Study Finds Thousands of Microbeads Released in a Single Facial Scrub


As more legislators enact laws banning cosmetics and personal care items that contain plastic microbeads due to their impact on waterways and fish, a recent study has determined even a single use of a product is a cause for concern.

Research at Plymouth University, published in the Marine Pollution Bulletin, has shown that up to tens of thousands of microbeads, each a fraction of a millimeter in diameter, could be released in every single application of certain products, such as facial scrubs.

"We estimated that between 4,594 and 94,500 microbeads could be released in a single use," the study noted.

For this study, researchers chose brands of facial scrubs which listed plastics among their ingredients, and they were subjected to vacuum filtration to obtain the plastic particles. Subsequent analysis using electron microscopy showed that each 150ml of the products could contain between 137,000 and 2.8 million microparticles. Polyethylene microbeads were extracted from several products, and had a wide size range (mean diameters between 164 and 327 μm).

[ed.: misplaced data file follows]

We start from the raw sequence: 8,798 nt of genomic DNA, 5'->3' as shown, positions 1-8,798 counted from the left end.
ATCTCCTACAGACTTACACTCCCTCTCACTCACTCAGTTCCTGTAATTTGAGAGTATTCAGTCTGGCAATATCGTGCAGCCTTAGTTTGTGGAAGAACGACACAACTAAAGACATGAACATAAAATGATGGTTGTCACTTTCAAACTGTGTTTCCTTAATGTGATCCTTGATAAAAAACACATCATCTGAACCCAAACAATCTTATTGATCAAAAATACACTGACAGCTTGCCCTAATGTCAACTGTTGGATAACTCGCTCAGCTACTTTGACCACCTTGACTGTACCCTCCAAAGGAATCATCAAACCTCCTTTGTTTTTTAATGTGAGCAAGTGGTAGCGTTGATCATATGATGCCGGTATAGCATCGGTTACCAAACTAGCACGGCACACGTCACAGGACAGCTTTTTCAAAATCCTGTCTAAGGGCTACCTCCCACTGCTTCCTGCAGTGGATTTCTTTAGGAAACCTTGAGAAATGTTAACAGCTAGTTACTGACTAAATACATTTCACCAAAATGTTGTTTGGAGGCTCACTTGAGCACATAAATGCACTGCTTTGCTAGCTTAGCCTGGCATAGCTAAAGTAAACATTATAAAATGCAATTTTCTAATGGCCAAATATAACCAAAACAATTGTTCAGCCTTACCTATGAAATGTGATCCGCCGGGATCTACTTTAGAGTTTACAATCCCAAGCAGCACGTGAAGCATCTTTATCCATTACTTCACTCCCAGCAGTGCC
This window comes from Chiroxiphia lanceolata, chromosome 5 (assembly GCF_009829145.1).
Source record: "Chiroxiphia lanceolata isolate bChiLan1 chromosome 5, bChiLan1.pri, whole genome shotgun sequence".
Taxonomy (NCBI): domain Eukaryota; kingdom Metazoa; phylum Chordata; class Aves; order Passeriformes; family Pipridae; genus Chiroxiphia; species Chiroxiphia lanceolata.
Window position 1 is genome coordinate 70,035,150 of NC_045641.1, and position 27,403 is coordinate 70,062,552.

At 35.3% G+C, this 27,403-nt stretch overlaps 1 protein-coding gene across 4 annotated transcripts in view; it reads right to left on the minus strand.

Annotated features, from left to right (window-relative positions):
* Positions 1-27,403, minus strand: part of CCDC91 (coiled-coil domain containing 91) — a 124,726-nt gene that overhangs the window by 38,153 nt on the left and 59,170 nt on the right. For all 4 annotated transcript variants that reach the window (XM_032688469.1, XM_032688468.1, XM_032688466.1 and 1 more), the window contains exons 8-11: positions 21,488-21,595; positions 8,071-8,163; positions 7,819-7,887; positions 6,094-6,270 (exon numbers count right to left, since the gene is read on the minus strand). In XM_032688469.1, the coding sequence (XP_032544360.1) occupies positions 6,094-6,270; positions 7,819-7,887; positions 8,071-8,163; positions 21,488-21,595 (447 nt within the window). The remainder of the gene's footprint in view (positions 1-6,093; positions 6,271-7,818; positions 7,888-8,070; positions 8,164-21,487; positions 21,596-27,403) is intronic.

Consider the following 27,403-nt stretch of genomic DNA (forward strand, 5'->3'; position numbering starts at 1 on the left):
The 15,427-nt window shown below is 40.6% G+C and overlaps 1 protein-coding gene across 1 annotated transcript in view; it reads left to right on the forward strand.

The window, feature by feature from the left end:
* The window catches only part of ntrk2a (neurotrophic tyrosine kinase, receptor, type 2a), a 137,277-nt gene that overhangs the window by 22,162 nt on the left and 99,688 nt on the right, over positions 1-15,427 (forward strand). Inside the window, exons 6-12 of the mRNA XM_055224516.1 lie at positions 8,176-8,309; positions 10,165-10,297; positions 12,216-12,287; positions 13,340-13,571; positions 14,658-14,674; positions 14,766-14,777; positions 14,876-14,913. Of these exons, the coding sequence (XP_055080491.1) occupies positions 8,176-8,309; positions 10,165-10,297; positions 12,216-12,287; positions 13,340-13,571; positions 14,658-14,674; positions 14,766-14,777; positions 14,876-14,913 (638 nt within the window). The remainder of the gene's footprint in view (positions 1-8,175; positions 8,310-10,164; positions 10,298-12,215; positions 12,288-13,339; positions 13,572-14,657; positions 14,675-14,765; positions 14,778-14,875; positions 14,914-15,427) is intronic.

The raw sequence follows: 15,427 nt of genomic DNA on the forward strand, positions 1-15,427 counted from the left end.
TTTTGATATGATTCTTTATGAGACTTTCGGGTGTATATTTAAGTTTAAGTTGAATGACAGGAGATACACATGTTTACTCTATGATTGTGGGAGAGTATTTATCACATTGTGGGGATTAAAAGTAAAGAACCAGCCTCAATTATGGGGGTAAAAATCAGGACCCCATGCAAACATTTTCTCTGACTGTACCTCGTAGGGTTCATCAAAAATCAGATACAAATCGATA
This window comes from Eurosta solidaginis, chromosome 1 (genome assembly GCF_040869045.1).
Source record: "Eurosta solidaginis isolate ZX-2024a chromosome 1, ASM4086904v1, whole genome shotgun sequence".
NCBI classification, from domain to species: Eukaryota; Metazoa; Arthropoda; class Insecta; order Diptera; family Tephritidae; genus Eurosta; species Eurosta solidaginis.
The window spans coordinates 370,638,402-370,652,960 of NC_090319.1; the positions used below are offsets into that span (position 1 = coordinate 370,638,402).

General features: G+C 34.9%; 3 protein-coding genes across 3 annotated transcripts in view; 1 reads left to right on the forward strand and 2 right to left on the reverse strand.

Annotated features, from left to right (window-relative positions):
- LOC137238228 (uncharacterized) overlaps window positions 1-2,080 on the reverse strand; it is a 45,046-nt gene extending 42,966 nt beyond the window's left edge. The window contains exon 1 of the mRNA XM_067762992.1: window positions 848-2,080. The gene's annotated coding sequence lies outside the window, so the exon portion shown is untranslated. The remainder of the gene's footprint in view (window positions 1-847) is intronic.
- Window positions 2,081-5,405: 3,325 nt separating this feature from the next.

This could result in up to 80 tonnes of unnecessary microplastic waste entering the sea every year in the UK, according to the researchers. 

Plastic microbeads are used in some cosmetic products including scrubs, exfoliators, cleansers and soaps; these recent findings provide data to further support proponents of the microbeads ban who argue that fish often mistake non-biodegradable plastic microbeads for food and eat them, resulting in toxins further up the food chain. A June 2015 report released by the UN Environment Programme (UNEP) recommends a "precautionary approach" toward microplastic management, with an eventual phase-out and ban of their use in personal care products and cosmetics. In addition, Comité International d’Esthétique et de Cosmétologie (CIDESCO) has called on its global membership of beauty centers to replace their skin care products containing plastic microbeads with safer and more eco-friendly alternatives, such as crushed nut shells used in cosmetics. 

To date, a number of cosmetic and personal care companies have already eliminated or have announced plans to eliminate microbeads from their products such as Unilever, Procter & Gamble, Johnson & Johnson, Beiersdorf, Colgate-Palmolive and L'Oréal. 

Want to share your thoughts on microbeads bans and cosmetics regulation? Continue the conversation on C&T's social media: #microbeadsban

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